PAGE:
Police and Crime Commissioners will replace the local police authority and will be responsible for holding the police to account on behalf of the public.
Here is a run down of candidates for the West Midlands.:
Derek Webley (Independent):
Derek became the first independent member of West Midlands Police Authority to be elected Chair in 2009 and he also became the first African Caribbean chair of any Police Authority in the UK.
He said: “As PCC I would flexibly target resources at where they are needed, and my proposed West Midlands crime prevention fund is key to preventing and reducing crime.
“By preventing crime and reducing reoffending, we can make the West Midlands a safer place and I promise that Solihull will receive £1M for initiatives related to community led Anti-Social Behaviour (ASB).”
Mike Rumble (Independent):
Mike joined the West Midlands Police force in 1976 and has served as a dog handler and on the regional crimes squad and regional drugs squad.
He said: “I have decided to stand for election as an Independent candidate to make sure that your voice is heard and acted upon and to ensure that party politics play no further part in controlling our police service.
“I will consult openly and regularly with the residents of the West Midlands and I will be your voice in informing the Chief Constable of your concerns and your wishes.”
Ayoub Khan (Liberal Democrat):
Ayoub is a Birmingham barrister and former council cabinet member.
He said: “My watchwords for effective policing are Prevent, Protect and Re-assure. We need to prevent crime, protect public and property but also re-assure people, especially the vulnerable. Crime is generally coming down but it is still far too high and I am well aware of how the fear of crime can restrict people’s daily life, not just the elderly but young people too.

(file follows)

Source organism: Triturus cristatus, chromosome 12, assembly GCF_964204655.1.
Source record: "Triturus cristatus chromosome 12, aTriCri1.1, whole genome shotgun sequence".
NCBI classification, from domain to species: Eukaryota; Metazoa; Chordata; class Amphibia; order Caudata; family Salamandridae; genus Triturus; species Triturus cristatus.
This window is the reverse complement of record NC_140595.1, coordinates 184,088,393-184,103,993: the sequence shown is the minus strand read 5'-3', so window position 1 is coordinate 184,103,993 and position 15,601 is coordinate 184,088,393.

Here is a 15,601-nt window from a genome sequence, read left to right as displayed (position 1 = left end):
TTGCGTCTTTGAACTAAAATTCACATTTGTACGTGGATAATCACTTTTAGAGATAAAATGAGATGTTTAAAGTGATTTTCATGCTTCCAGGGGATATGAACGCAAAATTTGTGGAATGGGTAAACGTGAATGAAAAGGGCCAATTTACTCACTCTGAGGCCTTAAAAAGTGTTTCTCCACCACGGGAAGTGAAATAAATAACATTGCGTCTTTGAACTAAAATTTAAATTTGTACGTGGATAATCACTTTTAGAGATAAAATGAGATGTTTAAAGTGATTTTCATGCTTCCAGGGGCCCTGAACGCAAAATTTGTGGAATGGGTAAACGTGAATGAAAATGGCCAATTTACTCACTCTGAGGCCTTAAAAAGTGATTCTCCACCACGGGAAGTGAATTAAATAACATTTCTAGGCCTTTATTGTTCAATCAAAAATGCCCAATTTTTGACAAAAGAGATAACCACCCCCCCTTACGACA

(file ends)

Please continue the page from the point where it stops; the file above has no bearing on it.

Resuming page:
“I want to engage directly with beat officers on the front line, it is vital that we maintain morale at this challenging time and learn the lessons of local police experience.”
Bob Jones (Labour):
Bob served as Chair of the West Midlands Police Authority from 1995 to 2000 and as national Chair of the Association of Police Authorities between 2005 an 2009.
Bob said: “I want the West Midlands to be safe, which is why, if elected, I will fight for our fair share of funding to keep bobbies on the beat, I will stop the privatisation of our police force and I will put victims - not criminals - first.
“I will protect the people who protect us. You can trust Labour with our police.”
Matt Bennett - Conservative candidate
As a former Stockland Green councillor, Matt, from Sutton Coldfield, said he has worked with local neighbourhood policing teams to reduce crime in his area.
If successful, interim manager Matt pledged; “I will ensure the police spend more time on the streets and at the times and places where crime is highest.
“I will keep local police stations and front desks open.”
Matt also hopes to introduce Zero Tolerance Policing of crime and antisocial behaviour and create a police contract, setting out what the public can expect when a crime is reported.
Cath Hannon - Independent
Starting as a Handsworth beat officer, Cath spent 30 years in the force leading national and international multi-agency teams before retiring as a Detective Superintendent in 2010.
Cath, who has a Masters in Clinical Criminology, has pledged to use her experience to ‘tackle violent crime, abuse and hate crimes head on’ as well as reviewing the criminal justice system to ensure victims and witnesses are at ‘the heart of the process.’
“I am standing in the election because I can offer to you a unique set of skills and abilities that are not available from any other candidate,” she added.
Bill Etheridge - UKIP candidate
The showroom manager said he could bring a fresh pair of eyes to the role of commissioner, coming to it with no experience of the internal working of the police.
Bill has pledged to make policing “for the victim, not the criminal,” by demanding tougher sentencing from judges and introducing Zero Tolerance Policing Zones where all crimes will be investigated “to the highest possible standards.”
He also hopes to cut back on red tape and paperwork, fight privatisation of front-line policing and further change to contracts, as well as providing more ‘visible policing’ day and night through rota restructures.